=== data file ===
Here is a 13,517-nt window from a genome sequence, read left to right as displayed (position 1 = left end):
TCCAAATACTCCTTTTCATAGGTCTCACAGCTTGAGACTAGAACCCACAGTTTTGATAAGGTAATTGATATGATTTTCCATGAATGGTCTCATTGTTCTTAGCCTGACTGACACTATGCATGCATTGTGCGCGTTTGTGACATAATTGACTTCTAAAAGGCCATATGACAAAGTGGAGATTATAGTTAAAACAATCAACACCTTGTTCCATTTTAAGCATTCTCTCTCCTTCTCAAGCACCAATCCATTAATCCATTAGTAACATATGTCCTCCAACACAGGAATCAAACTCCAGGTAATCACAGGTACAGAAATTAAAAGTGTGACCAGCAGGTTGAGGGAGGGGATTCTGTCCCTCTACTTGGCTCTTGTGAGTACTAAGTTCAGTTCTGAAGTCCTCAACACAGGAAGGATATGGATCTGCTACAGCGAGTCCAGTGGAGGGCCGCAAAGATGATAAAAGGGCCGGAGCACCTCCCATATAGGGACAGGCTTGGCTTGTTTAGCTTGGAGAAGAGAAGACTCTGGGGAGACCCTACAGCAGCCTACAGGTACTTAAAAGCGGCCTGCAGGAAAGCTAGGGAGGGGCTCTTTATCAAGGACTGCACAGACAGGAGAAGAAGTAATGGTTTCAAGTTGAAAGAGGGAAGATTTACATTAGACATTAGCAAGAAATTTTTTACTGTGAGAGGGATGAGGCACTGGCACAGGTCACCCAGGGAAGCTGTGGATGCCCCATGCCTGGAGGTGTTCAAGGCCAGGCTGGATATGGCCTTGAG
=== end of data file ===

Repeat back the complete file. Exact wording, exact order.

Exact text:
Here is a 13,517-nt window from a genome sequence, read left to right as displayed (position 1 = left end):
TCCAAATACTCCTTTTCATAGGTCTCACAGCTTGAGACTAGAACCCACAGTTTTGATAAGGTAATTGATATGATTTTCCATGAATGGTCTCATTGTTCTTAGCCTGACTGACACTATGCATGCATTGTGCGCGTTTGTGACATAATTGACTTCTAAAAGGCCATATGACAAAGTGGAGATTATAGTTAAAACAATCAACACCTTGTTCCATTTTAAGCATTCTCTCTCCTTCTCAAGCACCAATCCATTAATCCATTAGTAACATATGTCCTCCAACACAGGAATCAAACTCCAGGTAATCACAGGTACAGAAATTAAAAGTGTGACCAGCAGGTTGAGGGAGGGGATTCTGTCCCTCTACTTGGCTCTTGTGAGTACTAAGTTCAGTTCTGAAGTCCTCAACACAGGAAGGATATGGATCTGCTACAGCGAGTCCAGTGGAGGGCCGCAAAGATGATAAAAGGGCCGGAGCACCTCCCATATAGGGACAGGCTTGGCTTGTTTAGCTTGGAGAAGAGAAGACTCTGGGGAGACCCTACAGCAGCCTACAGGTACTTAAAAGCGGCCTGCAGGAAAGCTAGGGAGGGGCTCTTTATCAAGGACTGCACAGACAGGAGAAGAAGTAATGGTTTCAAGTTGAAAGAGGGAAGATTTACATTAGACATTAGCAAGAAATTTTTTACTGTGAGAGGGATGAGGCACTGGCACAGGTCACCCAGGGAAGCTGTGGATGCCCCATGCCTGGAGGTGTTCAAGGCCAGGCTGGATATGGCCTTGAG